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What Is Internet Telephony?

Submitted by on Wednesday, 19 June 2013No Comment

Simply put, Internet telephony lets you make real-time voice, fax and even video calls over the Internet. Many small businesses are experimenting with Internet telephony, mainly because it can significantly reduce telecommunications costs.

You might also hear it called voice over IP (VoIP) or voice overthe Internet (VoI). A somewhat synonymous term, IP telephony most commonly refers to voice calls routed over a private intranet or wide area network (WAN), as opposed to the public Internet.

Making Calls over the Internet

There are some major differences between making a regular phone call and an Internet call. First, to make a phone call over the Internet, you need a multimedia computer with an Internet connection, a sound card, speakers and a microphone. Installing a specialized PC audio card will improve the quality of the connection and let you use a telephone handset for Internet calls.

Second, with regular phone calls, your voice travels over the Public Switched Telephone Network (PSTN), a circuit-switched network that creates a dedicated, and thus high-quality, connection between you and the person you’re calling. With Internet telephony, your voice travels over the Internet, which is a packet-switched network. And since packet-switched networks were designed to carry data (as opposed to real-time communications), calls might experience delays and distortion.

Third, when making a regular telephone call, you’re charged according to the distance and duration of the call. When you make a call over the Internet, distance and duration are not important — your Internet service provider merely charges you a low, fixed-rate price for your Internet bandwidth. For this low price, it’s not surprising that you get a lower-quality call than over the telephone.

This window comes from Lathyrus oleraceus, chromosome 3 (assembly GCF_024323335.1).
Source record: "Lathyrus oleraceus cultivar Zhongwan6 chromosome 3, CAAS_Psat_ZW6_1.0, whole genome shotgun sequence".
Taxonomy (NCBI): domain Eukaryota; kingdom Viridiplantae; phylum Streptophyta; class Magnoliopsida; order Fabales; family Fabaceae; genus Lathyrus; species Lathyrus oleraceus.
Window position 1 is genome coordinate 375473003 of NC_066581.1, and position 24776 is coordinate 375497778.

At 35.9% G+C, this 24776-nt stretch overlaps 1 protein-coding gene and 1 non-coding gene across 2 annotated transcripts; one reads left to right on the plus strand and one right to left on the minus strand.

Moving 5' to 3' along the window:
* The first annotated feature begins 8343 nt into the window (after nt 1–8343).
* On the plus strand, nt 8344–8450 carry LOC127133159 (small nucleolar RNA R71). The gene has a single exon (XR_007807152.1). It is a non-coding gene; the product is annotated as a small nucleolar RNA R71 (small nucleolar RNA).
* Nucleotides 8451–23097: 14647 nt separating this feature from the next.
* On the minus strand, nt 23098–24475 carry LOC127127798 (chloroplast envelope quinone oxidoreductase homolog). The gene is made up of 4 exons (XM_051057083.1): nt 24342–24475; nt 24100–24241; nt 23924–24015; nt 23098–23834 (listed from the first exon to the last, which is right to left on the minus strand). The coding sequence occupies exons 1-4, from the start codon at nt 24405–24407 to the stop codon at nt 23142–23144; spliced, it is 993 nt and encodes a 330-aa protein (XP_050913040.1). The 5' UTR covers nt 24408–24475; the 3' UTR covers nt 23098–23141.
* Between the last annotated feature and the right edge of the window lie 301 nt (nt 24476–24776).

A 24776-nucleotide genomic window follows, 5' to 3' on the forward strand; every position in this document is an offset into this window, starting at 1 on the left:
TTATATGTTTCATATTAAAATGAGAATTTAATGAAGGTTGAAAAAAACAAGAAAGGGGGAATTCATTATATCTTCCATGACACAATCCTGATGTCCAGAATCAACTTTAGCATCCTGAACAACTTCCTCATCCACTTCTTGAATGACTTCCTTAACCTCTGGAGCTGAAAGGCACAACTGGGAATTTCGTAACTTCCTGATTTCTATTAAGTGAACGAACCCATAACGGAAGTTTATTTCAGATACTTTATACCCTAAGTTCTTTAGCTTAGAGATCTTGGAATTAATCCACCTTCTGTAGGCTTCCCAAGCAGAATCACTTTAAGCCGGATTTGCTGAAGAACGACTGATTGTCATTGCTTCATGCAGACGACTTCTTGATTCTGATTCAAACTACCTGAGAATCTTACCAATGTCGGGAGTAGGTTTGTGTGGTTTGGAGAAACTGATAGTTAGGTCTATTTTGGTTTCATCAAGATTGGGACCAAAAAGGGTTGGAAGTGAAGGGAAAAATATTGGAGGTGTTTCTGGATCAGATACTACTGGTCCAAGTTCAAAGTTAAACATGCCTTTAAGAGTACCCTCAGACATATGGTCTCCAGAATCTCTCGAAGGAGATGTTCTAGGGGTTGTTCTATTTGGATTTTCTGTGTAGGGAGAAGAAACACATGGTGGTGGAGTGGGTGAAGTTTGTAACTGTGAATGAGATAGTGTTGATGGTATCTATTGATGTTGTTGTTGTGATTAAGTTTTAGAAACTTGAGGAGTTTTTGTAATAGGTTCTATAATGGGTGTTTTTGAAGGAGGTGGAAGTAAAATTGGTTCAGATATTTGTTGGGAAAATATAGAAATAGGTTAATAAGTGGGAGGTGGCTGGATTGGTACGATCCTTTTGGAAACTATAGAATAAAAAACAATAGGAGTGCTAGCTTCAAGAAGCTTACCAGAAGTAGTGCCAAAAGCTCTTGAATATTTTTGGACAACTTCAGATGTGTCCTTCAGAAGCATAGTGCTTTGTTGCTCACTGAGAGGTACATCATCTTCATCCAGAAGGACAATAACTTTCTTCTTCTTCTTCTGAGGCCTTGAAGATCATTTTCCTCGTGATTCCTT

Telephony Software and Services

Although you need specialized software to make Internet calls, there are a number of free or inexpensive Internet-telephony products. Internet-telephony software traditionally used proprietary techniques, which meant that both you and the person you were calling needed to have the same software, but some vendors are now adopting a standard protocol. Still, unless you have a dedicated connection to the Internet and continuously run your telephony software, you have to schedule the call ahead of time.

It’s also possible to call someone’s telephone from your PC through an Internet-telephony gateway service, such as Net2Phone. Such services carry as much of your call as possible on the Internet and use the PSTN to carry only a small part of the call, allowing the provider to charge relatively low per-minute rates for long-distance calls.

Today, small businesses use Internet telephony primarily for international calls. Soon Internet telephony applications will become more popular. Unified messaging will bring all email, voice, fax and pager messages together into a single in-box, phone calls will be routed through calendar applications, and employees in different locations will be able meet online for videoconferences.